Making science simpler does not help

Imlisanen Jamir

Science on the internet can be an incredibly mesmerizing and contradictory thing. Is coffee good or bad for you? Do opposites really attract? Should you stretch before running?


Depending on where you look on the web, there are different answers. Almost all of us these days are influenced, consciously or not, by science stories that are featured abundantly in the media, whether it be television or more often the internet.


But those reports are often contradictory, and the findings may be oversimplified and taken out of context.


The problem with ‘science journalism,’ if we can call it that, is a complex one. The media tends to favour brief, easy-to-digest content that quickly attracts people’s interest. This is necessary because we are all drowning in a sea of information. On social media, content is slimmed down even further until what remains are short, sharable headlines.


While we cannot expect those who cover science to have the same understanding as the researchers, it is sad that the constant pressure to churn out articles restricts journalists from having the time or headspace to comprehensively represent these studies.


An outcome of this leaves us with catchy headlines on our Facebook or twitter newsfeed that contradict one another. Science coverage is in itself a translation of a translation. They are a rehash of statements from university presses, who in turn translate scientific papers.


And once these stories gain online leverage, the online media machine takes over, replicating the content in ever shorter formats until they remain one-liners that contradict each other.
But the problem does not lie with science journalism alone.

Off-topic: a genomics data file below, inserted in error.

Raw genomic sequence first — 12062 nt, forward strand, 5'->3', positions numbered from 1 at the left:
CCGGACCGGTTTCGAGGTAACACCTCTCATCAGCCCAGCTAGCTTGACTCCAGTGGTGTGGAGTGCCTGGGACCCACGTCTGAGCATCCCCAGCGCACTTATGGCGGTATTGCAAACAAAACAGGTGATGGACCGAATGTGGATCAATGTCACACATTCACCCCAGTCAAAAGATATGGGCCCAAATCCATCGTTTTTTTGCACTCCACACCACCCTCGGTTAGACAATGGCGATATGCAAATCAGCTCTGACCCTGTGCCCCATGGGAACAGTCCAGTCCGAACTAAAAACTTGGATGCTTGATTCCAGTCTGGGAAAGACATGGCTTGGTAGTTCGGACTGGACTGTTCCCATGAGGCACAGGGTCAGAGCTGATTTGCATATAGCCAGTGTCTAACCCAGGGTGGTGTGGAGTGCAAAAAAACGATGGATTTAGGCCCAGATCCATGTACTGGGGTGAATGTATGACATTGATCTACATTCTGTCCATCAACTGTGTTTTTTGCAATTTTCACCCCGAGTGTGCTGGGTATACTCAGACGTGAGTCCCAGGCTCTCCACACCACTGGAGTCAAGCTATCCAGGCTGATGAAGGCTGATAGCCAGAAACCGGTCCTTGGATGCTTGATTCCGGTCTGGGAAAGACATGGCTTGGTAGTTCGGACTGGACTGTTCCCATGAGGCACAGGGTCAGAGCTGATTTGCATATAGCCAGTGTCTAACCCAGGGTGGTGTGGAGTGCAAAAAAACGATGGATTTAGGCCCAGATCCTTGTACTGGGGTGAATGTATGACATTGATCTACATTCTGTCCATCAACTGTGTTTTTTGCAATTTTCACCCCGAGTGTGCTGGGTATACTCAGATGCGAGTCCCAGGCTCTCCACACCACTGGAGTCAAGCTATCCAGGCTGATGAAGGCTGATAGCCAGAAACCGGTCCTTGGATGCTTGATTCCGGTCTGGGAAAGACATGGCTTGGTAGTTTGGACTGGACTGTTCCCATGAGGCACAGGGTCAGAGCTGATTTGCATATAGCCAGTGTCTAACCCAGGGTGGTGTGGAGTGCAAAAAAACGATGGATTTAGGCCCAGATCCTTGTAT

The science world is heavily influenced by the current culture of ‘publish or perish.’ The reasons for all these contradictory findings are in part due to scientists being under constant pressure to publish, with tenure and funding on the line. And to get published, it helps to have results that seem new and striking.


Then there is also something known as ‘P-hacking’–a phenomenon where data can be manipulated (by expanding and narrowing it) until it supports a particular hypothesis.


Most people do not think about the extensive scientific studies that hide behind these media reports, but that shouldn’t be a problem. Responsible journalism brings important findings to the public so that they don’t have to.


Science deserves better than gossip headlines that sound catchy and draws in clicks or views.
It is important to understand (and I cannot stress this enough) that the notion that science can be casual reading is what lets people get away with denying climate change and believing that vaccines cause autism.


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